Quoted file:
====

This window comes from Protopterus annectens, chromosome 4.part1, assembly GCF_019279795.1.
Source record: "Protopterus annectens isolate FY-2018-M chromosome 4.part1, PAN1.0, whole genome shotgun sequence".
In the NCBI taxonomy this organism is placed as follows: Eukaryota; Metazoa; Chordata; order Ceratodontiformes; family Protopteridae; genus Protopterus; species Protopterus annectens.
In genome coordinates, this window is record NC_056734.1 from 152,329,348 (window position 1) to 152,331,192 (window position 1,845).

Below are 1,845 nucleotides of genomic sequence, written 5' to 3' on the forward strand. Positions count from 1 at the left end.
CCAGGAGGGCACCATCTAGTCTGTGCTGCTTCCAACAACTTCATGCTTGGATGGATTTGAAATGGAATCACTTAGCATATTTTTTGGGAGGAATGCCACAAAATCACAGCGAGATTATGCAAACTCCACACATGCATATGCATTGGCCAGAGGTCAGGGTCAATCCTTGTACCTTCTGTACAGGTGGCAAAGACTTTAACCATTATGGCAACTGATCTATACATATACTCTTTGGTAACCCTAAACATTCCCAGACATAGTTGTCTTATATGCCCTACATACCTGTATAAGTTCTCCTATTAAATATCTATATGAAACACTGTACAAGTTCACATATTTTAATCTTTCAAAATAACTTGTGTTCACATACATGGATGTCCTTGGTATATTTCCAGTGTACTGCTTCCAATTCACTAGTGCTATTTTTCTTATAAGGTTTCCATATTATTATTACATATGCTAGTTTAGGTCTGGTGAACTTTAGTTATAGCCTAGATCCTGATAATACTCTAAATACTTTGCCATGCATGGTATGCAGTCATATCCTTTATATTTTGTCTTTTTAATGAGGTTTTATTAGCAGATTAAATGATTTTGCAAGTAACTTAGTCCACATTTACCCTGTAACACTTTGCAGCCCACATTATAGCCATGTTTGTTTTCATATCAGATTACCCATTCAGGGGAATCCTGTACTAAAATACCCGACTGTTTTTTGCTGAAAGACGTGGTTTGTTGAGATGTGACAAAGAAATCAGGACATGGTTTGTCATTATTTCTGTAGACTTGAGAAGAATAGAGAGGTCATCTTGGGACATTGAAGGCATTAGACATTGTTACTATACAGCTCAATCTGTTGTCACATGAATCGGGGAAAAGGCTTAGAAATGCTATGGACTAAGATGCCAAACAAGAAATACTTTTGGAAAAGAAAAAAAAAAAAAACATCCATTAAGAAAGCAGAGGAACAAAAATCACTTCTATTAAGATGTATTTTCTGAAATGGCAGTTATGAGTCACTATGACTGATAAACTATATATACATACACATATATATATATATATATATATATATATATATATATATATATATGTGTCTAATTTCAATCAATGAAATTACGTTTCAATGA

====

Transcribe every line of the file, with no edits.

This window comes from Protopterus annectens, chromosome 4.part1, assembly GCF_019279795.1.
Source record: "Protopterus annectens isolate FY-2018-M chromosome 4.part1, PAN1.0, whole genome shotgun sequence".
In the NCBI taxonomy this organism is placed as follows: Eukaryota; Metazoa; Chordata; order Ceratodontiformes; family Protopteridae; genus Protopterus; species Protopterus annectens.
In genome coordinates, this window is record NC_056734.1 from 152,329,348 (window position 1) to 152,331,192 (window position 1,845).

Below are 1,845 nucleotides of genomic sequence, written 5' to 3' on the forward strand. Positions count from 1 at the left end.
CCAGGAGGGCACCATCTAGTCTGTGCTGCTTCCAACAACTTCATGCTTGGATGGATTTGAAATGGAATCACTTAGCATATTTTTTGGGAGGAATGCCACAAAATCACAGCGAGATTATGCAAACTCCACACATGCATATGCATTGGCCAGAGGTCAGGGTCAATCCTTGTACCTTCTGTACAGGTGGCAAAGACTTTAACCATTATGGCAACTGATCTATACATATACTCTTTGGTAACCCTAAACATTCCCAGACATAGTTGTCTTATATGCCCTACATACCTGTATAAGTTCTCCTATTAAATATCTATATGAAACACTGTACAAGTTCACATATTTTAATCTTTCAAAATAACTTGTGTTCACATACATGGATGTCCTTGGTATATTTCCAGTGTACTGCTTCCAATTCACTAGTGCTATTTTTCTTATAAGGTTTCCATATTATTATTACATATGCTAGTTTAGGTCTGGTGAACTTTAGTTATAGCCTAGATCCTGATAATACTCTAAATACTTTGCCATGCATGGTATGCAGTCATATCCTTTATATTTTGTCTTTTTAATGAGGTTTTATTAGCAGATTAAATGATTTTGCAAGTAACTTAGTCCACATTTACCCTGTAACACTTTGCAGCCCACATTATAGCCATGTTTGTTTTCATATCAGATTACCCATTCAGGGGAATCCTGTACTAAAATACCCGACTGTTTTTTGCTGAAAGACGTGGTTTGTTGAGATGTGACAAAGAAATCAGGACATGGTTTGTCATTATTTCTGTAGACTTGAGAAGAATAGAGAGGTCATCTTGGGACATTGAAGGCATTAGACATTGTTACTATACAGCTCAATCTGTTGTCACATGAATCGGGGAAAAGGCTTAGAAATGCTATGGACTAAGATGCCAAACAAGAAATACTTTTGGAAAAGAAAAAAAAAAAAAACATCCATTAAGAAAGCAGAGGAACAAAAATCACTTCTATTAAGATGTATTTTCTGAAATGGCAGTTATGAGTCACTATGACTGATAAACTATATATACATACACATATATATATATATATATATATATATATATATATATATATATATGTGTCTAATTTCAATCAATGAAATTACGTTTCAATGA